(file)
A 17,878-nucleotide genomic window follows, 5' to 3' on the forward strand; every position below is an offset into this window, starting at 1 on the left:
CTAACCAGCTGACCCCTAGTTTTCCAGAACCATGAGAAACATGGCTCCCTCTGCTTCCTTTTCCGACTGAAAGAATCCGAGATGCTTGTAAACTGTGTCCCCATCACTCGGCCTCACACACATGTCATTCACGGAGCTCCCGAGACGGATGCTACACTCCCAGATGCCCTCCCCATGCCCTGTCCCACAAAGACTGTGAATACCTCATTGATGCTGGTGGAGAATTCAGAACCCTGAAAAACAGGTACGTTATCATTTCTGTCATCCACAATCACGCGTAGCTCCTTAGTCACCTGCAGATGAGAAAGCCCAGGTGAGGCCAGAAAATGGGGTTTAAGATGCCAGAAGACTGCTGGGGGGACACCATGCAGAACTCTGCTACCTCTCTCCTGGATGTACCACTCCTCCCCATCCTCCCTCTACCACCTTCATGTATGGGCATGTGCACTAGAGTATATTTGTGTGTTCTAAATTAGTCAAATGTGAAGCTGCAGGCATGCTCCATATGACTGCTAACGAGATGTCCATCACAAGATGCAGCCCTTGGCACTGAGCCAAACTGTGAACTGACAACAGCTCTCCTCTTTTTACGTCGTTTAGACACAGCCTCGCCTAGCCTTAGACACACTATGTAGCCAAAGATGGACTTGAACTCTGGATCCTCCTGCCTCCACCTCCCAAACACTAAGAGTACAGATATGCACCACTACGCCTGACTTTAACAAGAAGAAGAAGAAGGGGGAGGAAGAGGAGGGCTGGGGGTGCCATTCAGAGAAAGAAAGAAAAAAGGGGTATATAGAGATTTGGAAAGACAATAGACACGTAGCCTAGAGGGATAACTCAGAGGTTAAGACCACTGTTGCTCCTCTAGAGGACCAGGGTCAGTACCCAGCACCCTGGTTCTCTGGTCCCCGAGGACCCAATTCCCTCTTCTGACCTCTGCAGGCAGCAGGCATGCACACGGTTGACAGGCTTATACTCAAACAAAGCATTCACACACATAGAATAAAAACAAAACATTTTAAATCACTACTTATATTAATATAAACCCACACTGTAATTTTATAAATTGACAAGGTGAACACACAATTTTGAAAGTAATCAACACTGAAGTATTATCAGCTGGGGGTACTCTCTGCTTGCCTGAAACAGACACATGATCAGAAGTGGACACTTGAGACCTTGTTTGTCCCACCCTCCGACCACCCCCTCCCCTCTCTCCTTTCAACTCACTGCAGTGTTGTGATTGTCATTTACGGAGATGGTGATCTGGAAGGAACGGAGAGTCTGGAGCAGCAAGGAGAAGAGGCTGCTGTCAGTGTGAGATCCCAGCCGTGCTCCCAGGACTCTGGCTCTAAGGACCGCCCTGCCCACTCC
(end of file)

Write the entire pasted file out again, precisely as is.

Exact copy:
A 17,878-nucleotide genomic window follows, 5' to 3' on the forward strand; every position below is an offset into this window, starting at 1 on the left:
CTAACCAGCTGACCCCTAGTTTTCCAGAACCATGAGAAACATGGCTCCCTCTGCTTCCTTTTCCGACTGAAAGAATCCGAGATGCTTGTAAACTGTGTCCCCATCACTCGGCCTCACACACATGTCATTCACGGAGCTCCCGAGACGGATGCTACACTCCCAGATGCCCTCCCCATGCCCTGTCCCACAAAGACTGTGAATACCTCATTGATGCTGGTGGAGAATTCAGAACCCTGAAAAACAGGTACGTTATCATTTCTGTCATCCACAATCACGCGTAGCTCCTTAGTCACCTGCAGATGAGAAAGCCCAGGTGAGGCCAGAAAATGGGGTTTAAGATGCCAGAAGACTGCTGGGGGGACACCATGCAGAACTCTGCTACCTCTCTCCTGGATGTACCACTCCTCCCCATCCTCCCTCTACCACCTTCATGTATGGGCATGTGCACTAGAGTATATTTGTGTGTTCTAAATTAGTCAAATGTGAAGCTGCAGGCATGCTCCATATGACTGCTAACGAGATGTCCATCACAAGATGCAGCCCTTGGCACTGAGCCAAACTGTGAACTGACAACAGCTCTCCTCTTTTTACGTCGTTTAGACACAGCCTCGCCTAGCCTTAGACACACTATGTAGCCAAAGATGGACTTGAACTCTGGATCCTCCTGCCTCCACCTCCCAAACACTAAGAGTACAGATATGCACCACTACGCCTGACTTTAACAAGAAGAAGAAGAAGGGGGAGGAAGAGGAGGGCTGGGGGTGCCATTCAGAGAAAGAAAGAAAAAAGGGGTATATAGAGATTTGGAAAGACAATAGACACGTAGCCTAGAGGGATAACTCAGAGGTTAAGACCACTGTTGCTCCTCTAGAGGACCAGGGTCAGTACCCAGCACCCTGGTTCTCTGGTCCCCGAGGACCCAATTCCCTCTTCTGACCTCTGCAGGCAGCAGGCATGCACACGGTTGACAGGCTTATACTCAAACAAAGCATTCACACACATAGAATAAAAACAAAACATTTTAAATCACTACTTATATTAATATAAACCCACACTGTAATTTTATAAATTGACAAGGTGAACACACAATTTTGAAAGTAATCAACACTGAAGTATTATCAGCTGGGGGTACTCTCTGCTTGCCTGAAACAGACACATGATCAGAAGTGGACACTTGAGACCTTGTTTGTCCCACCCTCCGACCACCCCCTCCCCTCTCTCCTTTCAACTCACTGCAGTGTTGTGATTGTCATTTACGGAGATGGTGATCTGGAAGGAACGGAGAGTCTGGAGCAGCAAGGAGAAGAGGCTGCTGTCAGTGTGAGATCCCAGCCGTGCTCCCAGGACTCTGGCTCTAAGGACCGCCCTGCCCACTCC